1. FormControl control instance tracks the value and validation status of an individual form control.

  2. FormGroup control instance tracks the same values and status for a collection of form controls.

  3. FormArray control instance tracks the same values and status for an array of form controls.

  4. ControlValueAccessor control instance creates a bridge between Angular FormControl instances and native DOM elements.

Forms in Angular use a form model to keep track of value changes between Angular forms and form input elements.

Data Flow in Angular Forms

Data flow in Angular is handled differently in both the reactive and template-driven forms.

The data flow examples below begin with the example text input field example from above, and then show how changes to example text are handled in reactive forms compared to template-driven forms.

Data Flow in Reactive Forms

Updates or changes from the view (or DOM) to the model and from the model to the view are synchronous and aren't dependent on the UI rendering. In reactive forms, each form element in the view is directly linked to a form model (FormControl instance).

Let's consider an example shown below and go through the steps of data flow in reactive forms.

Filename: example.component.ts

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import { Component } from '@angular/core';
import { FormControl } from '@angular/forms';

@Component({
  selector: 'app-reactive-example',
  template: `
    Example input: <input type="text" [formControl]="exampleControl">
  `
})
export class ExampleComponent {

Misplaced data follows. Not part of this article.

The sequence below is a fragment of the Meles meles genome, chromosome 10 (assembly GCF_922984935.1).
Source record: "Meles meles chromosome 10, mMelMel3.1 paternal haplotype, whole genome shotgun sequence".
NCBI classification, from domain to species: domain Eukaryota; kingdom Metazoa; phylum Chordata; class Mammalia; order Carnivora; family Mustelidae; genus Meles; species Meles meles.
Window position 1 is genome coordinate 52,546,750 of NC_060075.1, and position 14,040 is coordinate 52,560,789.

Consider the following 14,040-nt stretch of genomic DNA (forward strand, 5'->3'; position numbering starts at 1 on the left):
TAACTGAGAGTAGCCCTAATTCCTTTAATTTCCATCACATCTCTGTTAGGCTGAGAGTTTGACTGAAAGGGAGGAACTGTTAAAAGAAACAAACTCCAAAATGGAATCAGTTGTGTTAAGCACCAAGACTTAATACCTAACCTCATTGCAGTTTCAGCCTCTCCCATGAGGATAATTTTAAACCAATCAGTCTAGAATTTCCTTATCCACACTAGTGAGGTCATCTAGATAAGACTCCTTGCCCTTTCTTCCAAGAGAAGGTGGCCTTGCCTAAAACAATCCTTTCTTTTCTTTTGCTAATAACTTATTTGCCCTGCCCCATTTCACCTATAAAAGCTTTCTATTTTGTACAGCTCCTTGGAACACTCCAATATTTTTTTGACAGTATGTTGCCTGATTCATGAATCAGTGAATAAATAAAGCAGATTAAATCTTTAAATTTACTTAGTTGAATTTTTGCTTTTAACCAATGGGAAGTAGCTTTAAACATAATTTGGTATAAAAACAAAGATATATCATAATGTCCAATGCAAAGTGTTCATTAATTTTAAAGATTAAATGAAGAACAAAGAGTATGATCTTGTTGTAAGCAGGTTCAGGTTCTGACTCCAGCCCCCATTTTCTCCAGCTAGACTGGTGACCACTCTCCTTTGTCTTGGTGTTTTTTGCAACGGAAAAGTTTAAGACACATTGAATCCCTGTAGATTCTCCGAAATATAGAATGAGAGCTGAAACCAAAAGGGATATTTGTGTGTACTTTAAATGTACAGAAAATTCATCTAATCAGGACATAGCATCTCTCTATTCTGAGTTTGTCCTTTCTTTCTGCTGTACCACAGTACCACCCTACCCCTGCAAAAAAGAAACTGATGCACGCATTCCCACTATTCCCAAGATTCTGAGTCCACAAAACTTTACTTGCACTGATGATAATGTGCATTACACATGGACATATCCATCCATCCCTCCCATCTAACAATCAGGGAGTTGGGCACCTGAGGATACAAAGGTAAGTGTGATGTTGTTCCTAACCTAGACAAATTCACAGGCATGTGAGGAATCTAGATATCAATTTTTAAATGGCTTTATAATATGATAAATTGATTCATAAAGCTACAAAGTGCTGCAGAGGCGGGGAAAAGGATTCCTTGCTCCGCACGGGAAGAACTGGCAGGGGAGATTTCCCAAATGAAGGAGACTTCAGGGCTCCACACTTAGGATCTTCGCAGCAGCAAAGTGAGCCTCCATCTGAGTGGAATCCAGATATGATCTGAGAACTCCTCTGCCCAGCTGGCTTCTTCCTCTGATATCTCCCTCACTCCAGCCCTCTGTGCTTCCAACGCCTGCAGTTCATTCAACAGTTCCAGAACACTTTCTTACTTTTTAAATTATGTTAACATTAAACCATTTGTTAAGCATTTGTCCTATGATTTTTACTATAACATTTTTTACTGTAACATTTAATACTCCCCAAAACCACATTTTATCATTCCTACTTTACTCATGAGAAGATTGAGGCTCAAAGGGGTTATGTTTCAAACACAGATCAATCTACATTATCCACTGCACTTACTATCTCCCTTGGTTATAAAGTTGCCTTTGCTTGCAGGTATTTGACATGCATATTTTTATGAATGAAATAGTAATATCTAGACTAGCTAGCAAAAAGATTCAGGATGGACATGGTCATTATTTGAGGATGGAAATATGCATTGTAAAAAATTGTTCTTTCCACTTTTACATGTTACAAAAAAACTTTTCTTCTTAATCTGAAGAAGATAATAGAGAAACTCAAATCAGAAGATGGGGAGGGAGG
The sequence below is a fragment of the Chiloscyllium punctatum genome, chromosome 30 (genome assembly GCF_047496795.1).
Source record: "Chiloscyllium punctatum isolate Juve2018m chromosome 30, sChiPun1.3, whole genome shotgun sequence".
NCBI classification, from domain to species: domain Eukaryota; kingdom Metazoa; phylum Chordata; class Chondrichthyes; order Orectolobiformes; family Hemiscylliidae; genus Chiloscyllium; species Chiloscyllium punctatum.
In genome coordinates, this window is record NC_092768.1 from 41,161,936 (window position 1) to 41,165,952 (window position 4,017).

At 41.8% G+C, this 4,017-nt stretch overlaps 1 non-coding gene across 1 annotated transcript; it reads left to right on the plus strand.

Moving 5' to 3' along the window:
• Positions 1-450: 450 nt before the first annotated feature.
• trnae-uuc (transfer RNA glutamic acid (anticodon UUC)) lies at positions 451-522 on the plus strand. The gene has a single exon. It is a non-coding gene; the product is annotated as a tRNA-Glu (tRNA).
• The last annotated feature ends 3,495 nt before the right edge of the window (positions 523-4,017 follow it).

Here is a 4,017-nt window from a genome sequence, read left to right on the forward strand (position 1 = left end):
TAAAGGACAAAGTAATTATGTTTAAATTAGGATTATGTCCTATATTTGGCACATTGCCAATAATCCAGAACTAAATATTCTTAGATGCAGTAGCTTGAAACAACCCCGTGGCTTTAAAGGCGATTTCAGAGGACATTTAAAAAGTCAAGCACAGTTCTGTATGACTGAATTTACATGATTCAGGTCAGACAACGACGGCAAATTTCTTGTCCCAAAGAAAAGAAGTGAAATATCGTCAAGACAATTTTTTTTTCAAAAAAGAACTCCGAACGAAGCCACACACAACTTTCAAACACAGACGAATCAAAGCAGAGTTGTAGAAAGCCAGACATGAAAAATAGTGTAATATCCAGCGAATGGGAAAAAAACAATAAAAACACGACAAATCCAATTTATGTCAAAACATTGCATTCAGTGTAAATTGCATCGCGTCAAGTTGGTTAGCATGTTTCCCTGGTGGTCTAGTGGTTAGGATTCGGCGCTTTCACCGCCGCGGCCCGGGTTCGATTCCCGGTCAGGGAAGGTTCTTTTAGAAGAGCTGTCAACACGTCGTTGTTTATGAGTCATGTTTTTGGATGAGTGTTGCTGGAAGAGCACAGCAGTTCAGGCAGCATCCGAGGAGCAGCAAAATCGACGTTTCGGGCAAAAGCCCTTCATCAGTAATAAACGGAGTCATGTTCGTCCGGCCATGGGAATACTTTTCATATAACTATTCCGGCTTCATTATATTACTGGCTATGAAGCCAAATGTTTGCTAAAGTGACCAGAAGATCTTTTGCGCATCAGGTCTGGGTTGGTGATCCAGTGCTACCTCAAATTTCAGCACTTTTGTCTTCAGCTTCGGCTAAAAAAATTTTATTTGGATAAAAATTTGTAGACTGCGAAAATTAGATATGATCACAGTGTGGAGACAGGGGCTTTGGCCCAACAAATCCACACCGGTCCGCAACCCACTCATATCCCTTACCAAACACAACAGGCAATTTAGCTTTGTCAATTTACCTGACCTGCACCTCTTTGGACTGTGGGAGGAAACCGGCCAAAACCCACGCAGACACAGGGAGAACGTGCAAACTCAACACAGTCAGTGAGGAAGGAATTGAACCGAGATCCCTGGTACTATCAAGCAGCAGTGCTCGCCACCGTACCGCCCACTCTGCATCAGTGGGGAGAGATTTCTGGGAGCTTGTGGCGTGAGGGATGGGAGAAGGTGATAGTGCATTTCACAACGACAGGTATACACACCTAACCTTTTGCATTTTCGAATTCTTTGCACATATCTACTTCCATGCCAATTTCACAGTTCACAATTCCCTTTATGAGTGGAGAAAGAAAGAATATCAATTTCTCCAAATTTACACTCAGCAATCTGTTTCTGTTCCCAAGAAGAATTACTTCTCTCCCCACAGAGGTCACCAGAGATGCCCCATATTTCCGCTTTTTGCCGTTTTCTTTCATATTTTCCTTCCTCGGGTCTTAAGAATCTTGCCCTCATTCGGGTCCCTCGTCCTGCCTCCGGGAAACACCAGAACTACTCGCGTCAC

exampleControl = new FormControl('');
}
typescript

The steps below outline the data flow from view to model.

  1. The user types a value into the input element, in this case, the text value says "Hello World".
  2. The form input element emits an "input" event with the latest value.
  3. The control value accessor listening for events on the form input element immediately relays the new value to the FormControl instance.
  4. The FormControl instance emits the new value through the valueChanges observable.
  5. Any subscribers to the valueChanges observable receive the new value.

The steps below outline the data flow from model to view.

  1. The user calls the exampleControl.setValue() method, which updates the FormControl value.
  2. The FormControl instance emits the new value through the valueChanges observable.
  3. Any subscribers to the valueChanges observable receive the new value.
  4. The control value accessor on the form input element updates the element with the new value.

Data Flow in Template-Driven Forms

In template-driven forms, each form element is linked to a directive that manages the form model internally.